Phase 1 – including outline toolkit

A presentation on the outline toolkit is here:

Below are some sample slides from this presentation, illustrating the thinking and research behind the toolkit.

The slide below shows the underlying logic of Phase 1 of the toolkit project. In the absence of a body of knowledge derived from rigorous ‘what works’ evaluations of counter-terrorist interventions, the team developed a ‘conceptual attack framework’. This brought together what was known from a range of ‘softer’ sources, including a literature review, fieldwork visual audits of stations and interviews with station security staff, and combined this with the transfer of tested principles from situational crime prevention. The project deliverables included a ‘security action knowledge tree’, organising what the sources revealed, and an outline, text-based toolkit, which was to form the basis of the interactive version in Phase 2:

The slide below shows the evidence quality assessment scale that the team developed, to handle findings that ranged from rigorous (by far the minority of cases) to the weak; and those practices to avoid. (An equivalent scale was developed for the fieldwork evidence.) It was judged necessary to include the weaker sources, with due caution, because users cannot wait for the research shopping list to be complete, but have to have access to the best knowledge available at the time:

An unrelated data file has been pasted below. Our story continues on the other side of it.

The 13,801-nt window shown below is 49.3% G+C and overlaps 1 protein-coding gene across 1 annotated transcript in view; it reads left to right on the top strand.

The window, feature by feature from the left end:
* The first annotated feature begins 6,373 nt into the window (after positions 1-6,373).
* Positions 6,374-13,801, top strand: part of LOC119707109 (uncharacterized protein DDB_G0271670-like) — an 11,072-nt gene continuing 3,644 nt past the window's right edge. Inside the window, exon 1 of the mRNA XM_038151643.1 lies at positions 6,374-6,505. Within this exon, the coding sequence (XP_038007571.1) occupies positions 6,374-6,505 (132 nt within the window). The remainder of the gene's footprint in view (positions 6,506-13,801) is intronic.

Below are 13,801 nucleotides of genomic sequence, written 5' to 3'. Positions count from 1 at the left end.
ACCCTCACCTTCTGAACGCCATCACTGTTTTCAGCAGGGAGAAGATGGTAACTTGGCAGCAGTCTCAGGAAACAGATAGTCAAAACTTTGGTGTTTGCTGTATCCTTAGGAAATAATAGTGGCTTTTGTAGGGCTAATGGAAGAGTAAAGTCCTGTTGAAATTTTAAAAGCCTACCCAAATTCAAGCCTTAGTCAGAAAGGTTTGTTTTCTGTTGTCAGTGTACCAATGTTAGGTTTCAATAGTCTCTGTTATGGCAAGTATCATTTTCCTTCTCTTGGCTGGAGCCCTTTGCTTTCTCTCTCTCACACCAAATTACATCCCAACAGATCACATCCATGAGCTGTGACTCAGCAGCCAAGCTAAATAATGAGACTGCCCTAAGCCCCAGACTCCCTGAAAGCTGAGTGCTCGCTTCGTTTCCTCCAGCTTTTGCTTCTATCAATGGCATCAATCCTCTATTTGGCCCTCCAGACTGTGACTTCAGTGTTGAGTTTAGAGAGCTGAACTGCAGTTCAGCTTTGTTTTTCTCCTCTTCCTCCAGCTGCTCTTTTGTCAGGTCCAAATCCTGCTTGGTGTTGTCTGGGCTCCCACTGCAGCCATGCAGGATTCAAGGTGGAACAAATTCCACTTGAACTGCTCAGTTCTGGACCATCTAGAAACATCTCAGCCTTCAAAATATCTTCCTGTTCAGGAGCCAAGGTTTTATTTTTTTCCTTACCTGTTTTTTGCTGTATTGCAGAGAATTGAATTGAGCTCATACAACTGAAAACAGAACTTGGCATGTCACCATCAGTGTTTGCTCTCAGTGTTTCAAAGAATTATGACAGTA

The slide below shows how the findings of the review were extracted from the text of the report as ‘one-liners’ and organised on the security action knowledge tree part of the Conceptual Attack Framework (CAF). This enabled ‘like findings to be put with like’. Each finding came with a reference link to its full entry in the main report, and its evidence equality assessment rating (see previous slide):

The slide below summarises the overall journey of users in working through the toolkit, in terms of leading them through a sequence of different perspectives:

The slide below shows the outline, or ‘indicative’, toolkit as delivered from Phase 1 of the project. Much of the detail is compressed into collapsed boxes. It shows the relationship with the 5Is process:

Phase 2 – interactive toolkit

The outline toolkit developed in Phase 1 of the project formed the starting point for developing the interactive version in Phase 2. This presentation describes the process and takes the viewer through the toolkit with a worked example:

The slide below shows the streamlined user action sequence developed for Phase 2 – the interactive toolkit: